Long awaited revisions to the education law mean additional obligations and opportunities for the New York accountant

February 2009

Governor David A. Paterson signed a bill on January 27, 2009, that imposes significant additional regulations upon accountants practicing in the State of New York.  The bill amends the Education Law of New York applicable to the practice of accountancy in the state and becomes law six months from now.  The new amendments will impact nearly all who practice within New York and, potentially, open the door for reciprocity with other states.


The stated purpose of the changes to the Education Law is to enhance public protection and the appearance of the profession.  No doubt, recent stories of accounting failures have led to increased calls for additional regulation of the accounting industry.  As a result, the law will be changed to impose Mandatory Quality Reviews for firms providing attestation services, additional registration requirements and other changes impacting the practice of accountancy in New York.


The new regulations establish procedures for registration of out-of-state professionals who are temporarily providing accounting services within New York.  The temporary practice permit would be valid for 180 days and be subject to renewal up to three times.  However, the professional may not practice in New York for more than four out of any five years.  This revision signals a shift from the current requirement that the professional and/or firm become formally licensed in each state it provides services, to a more fluid dynamic where temporary licenses are granted on an as needed basis.  Assuming other states react in kind, a firm's potential practice can be nationwide without the need for formal licensing.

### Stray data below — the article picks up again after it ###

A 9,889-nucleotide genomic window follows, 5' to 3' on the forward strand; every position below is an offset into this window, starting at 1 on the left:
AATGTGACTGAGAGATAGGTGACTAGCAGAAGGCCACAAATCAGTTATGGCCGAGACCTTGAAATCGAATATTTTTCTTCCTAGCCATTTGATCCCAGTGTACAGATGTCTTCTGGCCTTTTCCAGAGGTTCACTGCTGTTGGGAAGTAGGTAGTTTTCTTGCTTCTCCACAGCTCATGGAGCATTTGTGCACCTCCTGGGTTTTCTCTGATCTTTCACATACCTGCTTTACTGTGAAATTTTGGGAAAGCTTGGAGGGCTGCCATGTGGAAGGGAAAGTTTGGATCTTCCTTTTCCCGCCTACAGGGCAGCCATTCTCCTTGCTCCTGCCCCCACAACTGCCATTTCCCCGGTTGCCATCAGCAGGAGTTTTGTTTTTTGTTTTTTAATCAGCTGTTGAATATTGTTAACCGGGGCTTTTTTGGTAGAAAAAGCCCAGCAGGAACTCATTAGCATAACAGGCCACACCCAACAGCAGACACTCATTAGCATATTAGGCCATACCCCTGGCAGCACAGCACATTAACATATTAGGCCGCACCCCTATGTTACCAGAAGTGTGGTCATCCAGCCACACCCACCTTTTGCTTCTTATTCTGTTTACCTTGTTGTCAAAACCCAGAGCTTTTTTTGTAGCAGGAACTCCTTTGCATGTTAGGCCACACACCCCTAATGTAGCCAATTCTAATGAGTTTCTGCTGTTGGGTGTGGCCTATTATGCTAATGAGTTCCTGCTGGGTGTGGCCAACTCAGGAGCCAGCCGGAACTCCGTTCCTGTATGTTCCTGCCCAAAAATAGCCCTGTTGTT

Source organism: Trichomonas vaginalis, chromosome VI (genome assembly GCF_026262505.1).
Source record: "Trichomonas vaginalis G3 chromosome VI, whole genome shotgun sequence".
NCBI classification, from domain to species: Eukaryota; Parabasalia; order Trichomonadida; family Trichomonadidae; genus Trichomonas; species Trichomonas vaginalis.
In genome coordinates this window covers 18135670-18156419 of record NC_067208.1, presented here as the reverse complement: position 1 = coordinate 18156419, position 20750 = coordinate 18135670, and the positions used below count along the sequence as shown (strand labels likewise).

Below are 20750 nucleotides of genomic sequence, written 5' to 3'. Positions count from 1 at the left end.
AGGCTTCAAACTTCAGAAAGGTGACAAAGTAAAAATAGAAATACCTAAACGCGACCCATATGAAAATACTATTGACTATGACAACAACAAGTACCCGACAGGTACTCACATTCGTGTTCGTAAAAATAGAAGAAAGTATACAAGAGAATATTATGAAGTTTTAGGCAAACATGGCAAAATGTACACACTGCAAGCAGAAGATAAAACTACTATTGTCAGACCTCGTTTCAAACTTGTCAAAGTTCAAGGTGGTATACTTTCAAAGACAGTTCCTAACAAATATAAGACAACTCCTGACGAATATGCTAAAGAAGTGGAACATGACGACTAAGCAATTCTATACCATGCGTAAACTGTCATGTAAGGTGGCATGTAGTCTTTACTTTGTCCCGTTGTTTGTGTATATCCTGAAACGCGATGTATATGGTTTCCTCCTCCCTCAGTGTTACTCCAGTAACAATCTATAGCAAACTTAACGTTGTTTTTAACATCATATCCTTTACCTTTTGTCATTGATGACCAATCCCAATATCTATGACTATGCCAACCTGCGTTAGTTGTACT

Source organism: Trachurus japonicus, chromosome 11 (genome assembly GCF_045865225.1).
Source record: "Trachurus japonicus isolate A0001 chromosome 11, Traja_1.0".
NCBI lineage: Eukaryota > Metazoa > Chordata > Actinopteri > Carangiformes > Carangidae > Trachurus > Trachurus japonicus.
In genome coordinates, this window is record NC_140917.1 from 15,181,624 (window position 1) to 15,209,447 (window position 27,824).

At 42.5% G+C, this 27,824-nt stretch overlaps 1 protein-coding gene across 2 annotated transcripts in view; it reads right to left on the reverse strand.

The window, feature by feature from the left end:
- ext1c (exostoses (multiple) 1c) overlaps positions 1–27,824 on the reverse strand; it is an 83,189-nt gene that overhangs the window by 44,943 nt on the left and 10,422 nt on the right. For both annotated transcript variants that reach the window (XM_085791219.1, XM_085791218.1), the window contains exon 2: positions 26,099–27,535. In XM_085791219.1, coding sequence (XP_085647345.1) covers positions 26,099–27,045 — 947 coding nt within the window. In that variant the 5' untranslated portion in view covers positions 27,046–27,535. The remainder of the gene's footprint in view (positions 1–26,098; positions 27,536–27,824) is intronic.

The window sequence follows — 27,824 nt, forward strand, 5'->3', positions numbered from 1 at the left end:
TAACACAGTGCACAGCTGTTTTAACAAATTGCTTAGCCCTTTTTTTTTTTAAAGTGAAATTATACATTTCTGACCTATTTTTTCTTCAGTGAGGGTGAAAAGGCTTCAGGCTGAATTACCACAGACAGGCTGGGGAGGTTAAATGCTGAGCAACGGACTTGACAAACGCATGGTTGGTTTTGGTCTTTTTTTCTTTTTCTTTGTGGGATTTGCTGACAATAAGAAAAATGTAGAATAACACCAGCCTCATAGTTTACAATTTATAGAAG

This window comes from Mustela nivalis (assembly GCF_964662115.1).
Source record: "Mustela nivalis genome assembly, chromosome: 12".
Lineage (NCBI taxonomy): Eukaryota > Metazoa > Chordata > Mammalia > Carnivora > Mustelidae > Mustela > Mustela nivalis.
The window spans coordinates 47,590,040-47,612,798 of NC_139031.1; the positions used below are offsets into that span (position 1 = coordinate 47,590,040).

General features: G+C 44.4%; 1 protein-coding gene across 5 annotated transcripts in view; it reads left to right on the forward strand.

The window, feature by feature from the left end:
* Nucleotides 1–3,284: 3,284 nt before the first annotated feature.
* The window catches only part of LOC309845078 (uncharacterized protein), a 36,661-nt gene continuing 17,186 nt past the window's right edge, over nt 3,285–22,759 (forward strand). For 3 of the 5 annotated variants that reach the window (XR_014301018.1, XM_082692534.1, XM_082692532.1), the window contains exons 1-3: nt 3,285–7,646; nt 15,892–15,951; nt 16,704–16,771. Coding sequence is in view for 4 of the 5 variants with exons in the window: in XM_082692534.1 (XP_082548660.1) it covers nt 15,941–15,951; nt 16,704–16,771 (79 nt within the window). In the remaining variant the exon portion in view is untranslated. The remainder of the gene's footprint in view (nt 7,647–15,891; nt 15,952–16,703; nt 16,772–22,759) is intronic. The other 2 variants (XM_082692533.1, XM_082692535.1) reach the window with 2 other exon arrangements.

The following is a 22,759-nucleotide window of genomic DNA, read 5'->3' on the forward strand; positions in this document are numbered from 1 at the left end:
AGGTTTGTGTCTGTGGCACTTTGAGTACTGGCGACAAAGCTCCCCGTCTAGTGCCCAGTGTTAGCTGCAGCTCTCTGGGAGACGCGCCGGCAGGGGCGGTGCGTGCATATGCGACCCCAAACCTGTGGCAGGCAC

Arguably, the change with the heaviest impact is the new requirement that firms registered in New York that provide attestation services undergo mandatory quality review assessment once every three years.  This review (the detailed requirements of which are yet to be determined) includes a verification that individuals signing any attestation report on behalf of the firm meet the competency requirements set forth in the professional standards for such services.  Moreover, firms that provide attestation services required by New York State law must be reviewed in accordance with federal regulations in conformity with the government audit standards of the Comptroller General of the United States.  Sole proprietorships and firms with two or fewer accounting professionals are exempted from this requirement.


Many firms servicing publicly held companies are already familiar with "quality reviews."  Based upon the impact of the existing quality review programs, this new state requirement will likely consume more than incidental time and expense for the average firm.  On the other hand, the regulations create a new business opportunity for the ambitious firm.  For those inclined to develop a practice niche performing Mandatory Quality Reviews, special attention should be paid to the regulations as they are promulgated by the Commissioner of Education.  Indeed, the regulations specifically contemplate that the Department of Education will maintain a list of "qualified reviewers" for just this purpose.


Finally, the new provisions require that all firms, regardless of size, must file with the Department of Education, at least annually, notice of any admission of a partner, member or shareholder; any termination of a partner, member or shareholder; and any change in the number or location of offices within the state, including any change in the identity of the person in charge of such office.  As before, the specific regulations are yet to be determined.  Regardless of any changes that may occur in the interim, every licensed firm must register triennially.


Although the revised regulations appear to change the administration of the accounting profession rather than the substance of the practice, failure to abide by these new regulations could render that distinction moot as failure to abide by the new regulations may cost some unwary professional his or her license.  Nonetheless, the new regulations may also provide some firms with expanded practice opportunities.


For further information concerning the foregoing, please contact Thomas R. Manisero at, Peter J. Larkin at who are members of the Accountants Professional Liability Practice Team at Wilson Elser.

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